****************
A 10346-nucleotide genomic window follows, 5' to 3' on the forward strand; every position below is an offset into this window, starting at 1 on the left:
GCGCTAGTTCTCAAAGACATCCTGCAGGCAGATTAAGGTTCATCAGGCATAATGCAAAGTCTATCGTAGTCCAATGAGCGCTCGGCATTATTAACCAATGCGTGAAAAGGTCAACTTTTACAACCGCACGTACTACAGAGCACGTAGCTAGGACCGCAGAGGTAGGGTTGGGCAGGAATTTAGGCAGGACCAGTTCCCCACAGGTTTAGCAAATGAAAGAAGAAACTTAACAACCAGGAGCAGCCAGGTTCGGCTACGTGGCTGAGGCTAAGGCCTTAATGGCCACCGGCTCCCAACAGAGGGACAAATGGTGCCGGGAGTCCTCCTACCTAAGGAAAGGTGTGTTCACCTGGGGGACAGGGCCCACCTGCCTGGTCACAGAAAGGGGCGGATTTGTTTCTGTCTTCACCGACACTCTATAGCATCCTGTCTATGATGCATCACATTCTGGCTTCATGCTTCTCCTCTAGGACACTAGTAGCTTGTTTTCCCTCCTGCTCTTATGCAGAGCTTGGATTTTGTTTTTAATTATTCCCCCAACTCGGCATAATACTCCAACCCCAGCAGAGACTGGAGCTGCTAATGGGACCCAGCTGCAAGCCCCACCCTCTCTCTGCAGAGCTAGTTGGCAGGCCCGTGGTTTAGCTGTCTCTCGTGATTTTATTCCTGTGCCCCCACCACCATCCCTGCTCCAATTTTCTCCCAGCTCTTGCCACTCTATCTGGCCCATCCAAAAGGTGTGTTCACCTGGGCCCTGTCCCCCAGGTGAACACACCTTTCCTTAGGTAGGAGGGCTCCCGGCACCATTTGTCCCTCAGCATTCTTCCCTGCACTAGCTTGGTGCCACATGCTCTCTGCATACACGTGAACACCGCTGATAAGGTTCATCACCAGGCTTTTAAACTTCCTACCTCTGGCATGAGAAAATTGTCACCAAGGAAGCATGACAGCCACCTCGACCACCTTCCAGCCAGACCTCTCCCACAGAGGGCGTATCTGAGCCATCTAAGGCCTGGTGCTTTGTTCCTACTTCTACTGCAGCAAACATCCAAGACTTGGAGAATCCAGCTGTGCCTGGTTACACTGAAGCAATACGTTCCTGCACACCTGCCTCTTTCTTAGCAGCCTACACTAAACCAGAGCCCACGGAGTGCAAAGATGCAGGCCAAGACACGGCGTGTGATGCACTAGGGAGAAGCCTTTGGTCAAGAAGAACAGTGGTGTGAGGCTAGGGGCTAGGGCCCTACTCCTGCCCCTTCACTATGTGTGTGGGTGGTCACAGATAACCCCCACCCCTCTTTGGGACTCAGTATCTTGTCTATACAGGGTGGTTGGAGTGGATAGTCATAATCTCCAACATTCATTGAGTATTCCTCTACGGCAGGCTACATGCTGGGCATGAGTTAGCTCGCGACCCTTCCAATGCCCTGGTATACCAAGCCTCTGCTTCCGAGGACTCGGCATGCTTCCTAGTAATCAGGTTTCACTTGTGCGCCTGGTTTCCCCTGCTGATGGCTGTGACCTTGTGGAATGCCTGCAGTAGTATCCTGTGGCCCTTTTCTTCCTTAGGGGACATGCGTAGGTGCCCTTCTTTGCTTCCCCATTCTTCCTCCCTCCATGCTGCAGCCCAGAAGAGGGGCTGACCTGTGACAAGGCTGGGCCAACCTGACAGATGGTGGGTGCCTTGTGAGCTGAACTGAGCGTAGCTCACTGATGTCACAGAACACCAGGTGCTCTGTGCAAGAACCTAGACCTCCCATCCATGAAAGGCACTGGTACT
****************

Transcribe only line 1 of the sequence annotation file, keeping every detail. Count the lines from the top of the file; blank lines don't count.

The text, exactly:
A 10346-nucleotide genomic window follows, 5' to 3' on the forward strand; every position below is an offset into this window, starting at 1 on the left: